Algeria: Jewish graves to be desecrated

Algeria plans to move Jewish graves in 31 Jewish cemeteries around the country, dumping the unclaimed remains in a mass ossuary.

Rachel Kaplan,

Abandoned Jewish cemetery (Illustration)
Abandoned Jewish cemetery (Illustration)
Flash 90

Several months from now, Algeria plans to evacuate thousands of Jewish graves in 31 of the Jewish cemeteries around the country, dumping the unclaimed remains in a mass ossuary, in order to use the land.

With upkeep expenses mounting amid rampant vandalism and garbage dumping at the cemeteries, the French and Algerian governments decided to move European cemeteries into an ossuary following a six-month delay designed to allow family members to organize the transportation for the remains of their ancestors to France.

The cemeteries in question are known in Algeria as “European cemeteries” because they belonged to France when Algeria was still part of the French Republic, before it became independent in 1962. All the graves that are earmarked to be moved are of French citizens whose families mostly left Algeria before 1962.

Jewish religious leaders around the world are outraged, as the project organizers admit that their "main reason is to limit the expenses." According to Jewish law, graves can be moved only in order to save lives, or prevent disrespect of the dead.

They also said the plan will result in the desecration of more than 1,000 Jewish graves that do not have headstones. Many headstones were removed over the decades from the :European cemeteries."

“When the few corpses with a headstone are going to be removed from a cemetery, many more corpses are going to be left in the ground and when the local workers will dig to build the new building planned by the Algerians, they are going to be desecrated. This is unacceptable,” signers of a French Jewish petition to stop the project wrote.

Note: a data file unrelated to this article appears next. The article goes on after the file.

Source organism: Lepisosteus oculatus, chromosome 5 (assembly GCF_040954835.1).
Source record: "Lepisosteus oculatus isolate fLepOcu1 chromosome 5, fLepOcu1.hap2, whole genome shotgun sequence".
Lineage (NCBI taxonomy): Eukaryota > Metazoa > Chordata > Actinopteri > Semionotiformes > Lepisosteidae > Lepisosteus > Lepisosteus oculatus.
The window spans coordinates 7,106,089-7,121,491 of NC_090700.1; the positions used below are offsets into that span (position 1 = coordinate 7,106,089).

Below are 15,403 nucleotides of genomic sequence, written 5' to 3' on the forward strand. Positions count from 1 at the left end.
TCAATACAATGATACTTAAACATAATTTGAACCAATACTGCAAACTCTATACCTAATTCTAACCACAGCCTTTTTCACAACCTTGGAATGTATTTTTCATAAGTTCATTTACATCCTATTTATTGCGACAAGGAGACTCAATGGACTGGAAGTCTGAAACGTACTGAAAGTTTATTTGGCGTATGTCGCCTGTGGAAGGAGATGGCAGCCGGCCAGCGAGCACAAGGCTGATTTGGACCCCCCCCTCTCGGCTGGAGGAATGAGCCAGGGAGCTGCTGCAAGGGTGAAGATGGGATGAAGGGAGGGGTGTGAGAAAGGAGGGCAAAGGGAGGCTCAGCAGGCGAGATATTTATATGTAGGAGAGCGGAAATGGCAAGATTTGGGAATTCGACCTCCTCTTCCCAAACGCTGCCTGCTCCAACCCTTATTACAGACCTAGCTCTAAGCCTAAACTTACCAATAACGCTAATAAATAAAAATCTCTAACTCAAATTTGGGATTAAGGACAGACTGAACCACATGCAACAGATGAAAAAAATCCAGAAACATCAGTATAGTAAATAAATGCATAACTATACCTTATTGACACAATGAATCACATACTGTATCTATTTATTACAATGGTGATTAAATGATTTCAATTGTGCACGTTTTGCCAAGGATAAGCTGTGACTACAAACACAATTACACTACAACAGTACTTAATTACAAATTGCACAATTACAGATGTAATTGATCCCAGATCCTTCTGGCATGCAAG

“Jews were present in Algeria long before it was conquered by Arabs and so the Jewish patrimony left behind in 1962 does deserve a minimum of respect,” wrote Arik Delouya, a co-signatory of the petition who was born in Morocco and now lives in Paris.

At a recent conference commemorating the Holocaust in Poland, head of the Ateret Yisrael yeshiva in Jerusalem, Rabbi Baruch Mordechai Ezrachi, called on anyone who has influence on the local government of Algeria to stop the defilement of the dead.

"A terrible hovering over many Jewish cemeteries in France and Algeria, where the governments want to empty these cemeteries and burn the bodies," he cried out while speaking in the synagogue of 16th century Torah scholar Rabbi Moshe Isserlis (the Rama) author of the Ashkenazi version of the Code of Jewish Law, in Poland.

Rabbi Ezrachi continued, "From what I've heard, the matter is not so well known, and it will take the power and energy of the great Torah leaders of Israel, who are considering what to do day and night, in all ways, to succeed in preventing this awful decree."

"What we can do," explained Rabbi Mizrachi, "is to protest this...and to pray, and to cry out to the Master of the Universe to change their minds for the better. We are praying that the departed will rest in their places in peace. If we know about this, we must know to argue against it."

JTA contributed to this report.